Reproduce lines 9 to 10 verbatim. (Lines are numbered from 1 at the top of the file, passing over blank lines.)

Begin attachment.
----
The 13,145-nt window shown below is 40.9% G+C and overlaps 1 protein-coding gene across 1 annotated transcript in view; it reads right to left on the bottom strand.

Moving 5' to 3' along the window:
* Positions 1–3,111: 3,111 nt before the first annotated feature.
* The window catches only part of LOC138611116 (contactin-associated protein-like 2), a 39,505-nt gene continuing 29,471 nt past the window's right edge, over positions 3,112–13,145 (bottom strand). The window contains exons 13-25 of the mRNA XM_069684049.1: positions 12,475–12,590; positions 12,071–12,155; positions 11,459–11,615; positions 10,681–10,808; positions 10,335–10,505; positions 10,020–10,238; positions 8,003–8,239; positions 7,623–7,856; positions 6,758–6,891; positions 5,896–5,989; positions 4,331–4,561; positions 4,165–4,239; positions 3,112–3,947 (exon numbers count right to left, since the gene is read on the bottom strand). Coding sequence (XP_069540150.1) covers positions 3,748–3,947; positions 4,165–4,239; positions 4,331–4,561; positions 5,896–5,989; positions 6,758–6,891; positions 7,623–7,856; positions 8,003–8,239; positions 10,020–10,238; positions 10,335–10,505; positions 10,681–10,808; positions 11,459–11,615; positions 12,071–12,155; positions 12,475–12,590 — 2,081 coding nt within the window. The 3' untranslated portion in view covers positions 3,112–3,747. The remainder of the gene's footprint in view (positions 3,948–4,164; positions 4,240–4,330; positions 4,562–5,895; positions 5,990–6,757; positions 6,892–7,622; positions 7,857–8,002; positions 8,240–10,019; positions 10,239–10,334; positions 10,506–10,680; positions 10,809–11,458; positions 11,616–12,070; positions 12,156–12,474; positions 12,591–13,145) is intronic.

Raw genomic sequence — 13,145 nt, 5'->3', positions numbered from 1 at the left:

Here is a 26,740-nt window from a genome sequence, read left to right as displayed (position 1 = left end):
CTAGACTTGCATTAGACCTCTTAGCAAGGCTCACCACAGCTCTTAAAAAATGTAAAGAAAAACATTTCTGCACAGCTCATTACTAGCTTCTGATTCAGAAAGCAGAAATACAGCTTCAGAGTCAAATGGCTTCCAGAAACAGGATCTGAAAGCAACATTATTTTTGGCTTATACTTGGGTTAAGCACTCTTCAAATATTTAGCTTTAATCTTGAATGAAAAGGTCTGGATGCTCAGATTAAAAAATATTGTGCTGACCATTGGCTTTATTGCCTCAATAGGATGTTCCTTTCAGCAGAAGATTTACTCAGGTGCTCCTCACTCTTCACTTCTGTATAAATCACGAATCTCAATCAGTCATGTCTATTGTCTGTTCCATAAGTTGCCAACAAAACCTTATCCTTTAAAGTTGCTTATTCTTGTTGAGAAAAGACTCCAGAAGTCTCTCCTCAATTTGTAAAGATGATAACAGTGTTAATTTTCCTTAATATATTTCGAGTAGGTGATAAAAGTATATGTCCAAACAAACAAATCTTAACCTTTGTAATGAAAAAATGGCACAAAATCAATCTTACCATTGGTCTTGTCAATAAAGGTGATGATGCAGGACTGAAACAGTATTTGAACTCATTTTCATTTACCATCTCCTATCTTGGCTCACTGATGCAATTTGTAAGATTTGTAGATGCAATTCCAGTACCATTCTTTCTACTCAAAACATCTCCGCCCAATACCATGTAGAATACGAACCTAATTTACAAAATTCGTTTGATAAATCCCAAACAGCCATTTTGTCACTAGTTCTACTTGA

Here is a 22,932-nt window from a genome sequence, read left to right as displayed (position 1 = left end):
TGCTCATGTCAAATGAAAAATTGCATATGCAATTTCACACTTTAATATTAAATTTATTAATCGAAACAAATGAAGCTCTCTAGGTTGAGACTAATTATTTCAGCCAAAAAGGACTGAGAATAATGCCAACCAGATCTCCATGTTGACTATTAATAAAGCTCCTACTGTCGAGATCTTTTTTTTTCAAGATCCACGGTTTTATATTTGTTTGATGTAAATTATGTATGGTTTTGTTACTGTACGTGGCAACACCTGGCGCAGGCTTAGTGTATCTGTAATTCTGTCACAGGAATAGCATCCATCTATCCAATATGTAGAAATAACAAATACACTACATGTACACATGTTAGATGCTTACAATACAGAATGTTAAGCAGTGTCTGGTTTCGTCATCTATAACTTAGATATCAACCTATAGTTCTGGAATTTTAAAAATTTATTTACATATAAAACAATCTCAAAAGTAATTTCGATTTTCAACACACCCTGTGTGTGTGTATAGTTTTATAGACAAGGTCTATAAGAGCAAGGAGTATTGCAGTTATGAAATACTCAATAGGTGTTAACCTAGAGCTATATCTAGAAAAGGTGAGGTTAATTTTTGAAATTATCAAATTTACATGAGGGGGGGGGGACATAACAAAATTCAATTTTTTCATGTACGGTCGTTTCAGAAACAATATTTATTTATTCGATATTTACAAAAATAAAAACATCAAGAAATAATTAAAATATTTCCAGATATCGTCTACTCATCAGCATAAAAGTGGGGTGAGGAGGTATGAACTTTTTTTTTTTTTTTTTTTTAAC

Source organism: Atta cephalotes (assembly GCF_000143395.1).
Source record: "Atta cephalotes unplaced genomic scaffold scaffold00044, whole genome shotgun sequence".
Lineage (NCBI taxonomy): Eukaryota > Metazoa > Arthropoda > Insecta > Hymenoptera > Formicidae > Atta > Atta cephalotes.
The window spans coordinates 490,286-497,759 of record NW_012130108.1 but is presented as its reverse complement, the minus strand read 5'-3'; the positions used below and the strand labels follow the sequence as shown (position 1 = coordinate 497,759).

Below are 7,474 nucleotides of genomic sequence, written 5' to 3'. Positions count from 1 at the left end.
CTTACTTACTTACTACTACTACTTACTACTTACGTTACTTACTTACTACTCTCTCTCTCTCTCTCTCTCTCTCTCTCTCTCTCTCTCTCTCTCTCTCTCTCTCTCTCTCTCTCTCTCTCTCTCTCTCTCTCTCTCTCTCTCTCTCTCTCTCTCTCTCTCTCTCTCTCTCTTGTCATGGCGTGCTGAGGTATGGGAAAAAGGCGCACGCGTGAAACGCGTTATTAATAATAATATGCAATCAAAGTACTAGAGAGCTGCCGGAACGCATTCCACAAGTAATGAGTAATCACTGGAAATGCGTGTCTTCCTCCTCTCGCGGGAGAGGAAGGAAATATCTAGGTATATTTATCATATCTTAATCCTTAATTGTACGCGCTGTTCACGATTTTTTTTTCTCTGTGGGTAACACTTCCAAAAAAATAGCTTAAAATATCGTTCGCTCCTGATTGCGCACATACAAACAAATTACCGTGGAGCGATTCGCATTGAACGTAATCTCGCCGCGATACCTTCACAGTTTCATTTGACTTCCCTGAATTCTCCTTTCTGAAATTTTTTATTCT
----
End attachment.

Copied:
TGCTCATGTCAAATGAAAAATTGCATATGCAATTTCACACTTTAATATTAAATTTATTAATCGAAACAAATGAAGCTCTCTAGGTTGAGACTAATTATTTCAGCCAAAAAGGACTGAGAATAATGCCAACCAGATCTCCATGTTGACTATTAATAAAGCTCCTACTGTCGAGATCTTTTTTTTTCAAGATCCACGGTTTTATATTTGTTTGATGTAAATTATGTATGGTTTTGTTACTGTACGTGGCAACACCTGGCGCAGGCTTAGTGTATCTGTAATTCTGTCACAGGAATAGCATCCATCTATCCAATATGTAGAAATAACAAATACACTACATGTACACATGTTAGATGCTTACAATACAGAATGTTAAGCAGTGTCTGGTTTCGTCATCTATAACTTAGATATCAACCTATAGTTCTGGAATTTTAAAAATTTATTTACATATAAAACAATCTCAAAAGTAATTTCGATTTTCAACACACCCTGTGTGTGTGTATAGTTTTATAGACAAGGTCTATAAGAGCAAGGAGTATTGCAGTTATGAAATACTCAATAGGTGTTAACCTAGAGCTATATCTAGAAAAGGTGAGGTTAATTTTTGAAATTATCAAATTTACATGAGGGGGGGGGGACATAACAAAATTCAATTTTTTCATGTACGGTCGTTTCAGAAACAATATTTATTTATTCGATATTTACAAAAATAAAAACATCAAGAAATAATTAAAATATTTCCAGATATCGTCTACTCATCAGCATAAAAGTGGGGTGAGGAGGTATGAACTTTTTTTTTTTTTTTTTTTTAAC

Source organism: Atta cephalotes (assembly GCF_000143395.1).